Thursday, 31 March 2011

Great Gable Lakeland painting by Rob Miller

Great Gable
Watercolour pen and ink

Great Gable 2
Watercolour pen and ink
 

This is the first in a series of watercolours with pen and ink of my favourite Lakeland fells..a kind of revisit that matches the work I'm building up on the West Highlands and Hebrides. The watercolour series will be matched with a series in oils and acrylics which I'm very much, looking forward to painting..As for Great Gable the references for these two views are awalk that I did from Buttermere and the top image coming across the Gables view from Seathwaite,  I've had many pleasant walks and some climbs up and around this fell, its a special place from all the angles you view it from, whether that's up from Ennerdale or from Wasdale the most daunting views are Great End or Kirk Fell when your doing the Wasdale round. This is a less tiring viewpoint from Seathwaite Fell which for the painter or poet offers solitude, good rocks to rest your back against and nice turf on which to sit and draw all the great views of the wonderful peaks all around.

Tuesday, 29 March 2011

Moorland Mist, Lancashire Painting by Rob Miller RSA

Moorland Mist
Mixed media on linen board
Moorland mist rising in wriaths high above the moorland between Belthorne and Edgeworth

Saturday, 26 March 2011

Grime Hill Quarry Lancashire, Painting by Rob Miller RSA

Grime Hill Interior

Grime Hill Quarry railway incline abandoned

Grime Hill I went to the place because of the captivating name and spent some time exploring its empty atmosphere.The incline and interior is large with a number of ruins the whole place was built to provide stone and gravel for the building of the Bolton to Blackburn railway line.

Wednesday, 23 March 2011

Last Summer, A painting of Lancashire by Rob Miller RSA

Last Summer on Thirteen Stone Hill
Acrylic on Canvas
61cmx61cmx4cm
There are parts of Lancashire that have their own light, golden high pastures, lush grasses and trees creating images which almost paint themselves and cause no disturbance to the retina. Last summer saw me below Thirteen Stone Hill above Oswaldtwistle on a day of good sunshine with some rain. I started this work late September and it  has rested on the wall waiting for the spring sunshine, to be finished.  I am quite happy with its loose nature and balance.

Wednesday, 16 March 2011

Knoydart Scottish Highlands, Paintings by Rob Miller RSA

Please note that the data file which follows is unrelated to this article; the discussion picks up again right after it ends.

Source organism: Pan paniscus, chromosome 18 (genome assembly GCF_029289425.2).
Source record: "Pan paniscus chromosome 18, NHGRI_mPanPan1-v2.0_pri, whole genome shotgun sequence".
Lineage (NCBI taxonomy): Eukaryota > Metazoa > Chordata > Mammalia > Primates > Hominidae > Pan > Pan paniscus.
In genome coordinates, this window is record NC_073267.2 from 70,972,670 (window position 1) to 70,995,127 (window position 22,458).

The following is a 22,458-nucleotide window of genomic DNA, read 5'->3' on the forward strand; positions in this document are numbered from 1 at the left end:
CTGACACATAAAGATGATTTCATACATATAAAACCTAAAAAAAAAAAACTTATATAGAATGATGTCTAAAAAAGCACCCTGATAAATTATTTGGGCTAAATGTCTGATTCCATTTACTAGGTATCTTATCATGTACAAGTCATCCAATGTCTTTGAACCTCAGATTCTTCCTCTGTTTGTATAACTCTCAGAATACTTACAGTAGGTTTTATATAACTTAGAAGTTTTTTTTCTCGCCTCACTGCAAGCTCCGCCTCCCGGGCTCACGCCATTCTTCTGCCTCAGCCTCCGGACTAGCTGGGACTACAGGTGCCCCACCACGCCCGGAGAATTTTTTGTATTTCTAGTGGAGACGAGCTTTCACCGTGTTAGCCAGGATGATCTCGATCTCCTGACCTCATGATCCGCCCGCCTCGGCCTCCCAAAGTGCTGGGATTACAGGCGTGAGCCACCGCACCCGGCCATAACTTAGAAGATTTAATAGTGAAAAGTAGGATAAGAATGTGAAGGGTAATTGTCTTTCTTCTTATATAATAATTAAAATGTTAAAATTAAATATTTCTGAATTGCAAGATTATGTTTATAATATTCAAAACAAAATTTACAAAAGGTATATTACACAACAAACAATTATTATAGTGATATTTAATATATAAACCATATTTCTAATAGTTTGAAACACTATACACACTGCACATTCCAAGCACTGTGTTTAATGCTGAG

Luinne Bheinne Knoydart
23cmx15cm
Mixed media


Coire Dhorrcail Knoydart
23cmx15cm
Mixed media



I first came across Knoydart when I did a solo trip for the log book of my Mountain Leadership Certificate way back in the1980's. Its a large, wild and wonderful place to explore, be mindfull of the becks they quickly become  raging Rivers when its rains up stream.

  "This area is renowned on the west coast for the dramatic and remote mountain scenery. The region is a peninsula opposite the southern end of Skye formed by the long sea lochs of Loch Hourn to the north and Loch Nevis to the south. The region is truely remote with no road access at all into the central or western areas - quite unique on the entire Scottish coastline. There are excellant paths across the region and with three Munros nestling in the centre, Knoydart is a major attraction for those after some peace and quiet, and dramatic sceneryThe nearest road access is to Kinloch Hourn, along the shores of Loch Quoich, or along Loch Arkaig to Strathan. Both are long drives in and then require lengthy walks to gain the central regions - although the paths are generally very good. The only significant village in the region is Inverie on the shores of Loch Nevis. A ferry service runs here three days a week from Mallaig offering a most rewarding means of entry to the region. Link this service with a walk across the mountain valleys to a pre-arranged pick up at one of the road ends, or even over to the railway and you have one of the most spectacular mountain treks in Scotland. It has an unrivalled reputation. The only facilities are at Inverie - including pub, guest house, small camp site, shop. Bothies are available at Sourlies (Camusrory, head of Glen Nevis) and Barrisdale (Loch Hourn). The latter is near the approach paths to the areas Munros and is therefore very popular and often full. Good paths link key points in the region making use of the various passes and glens:"  Excellent info on this and on other areas of Scotland by a family site Barbar SASA site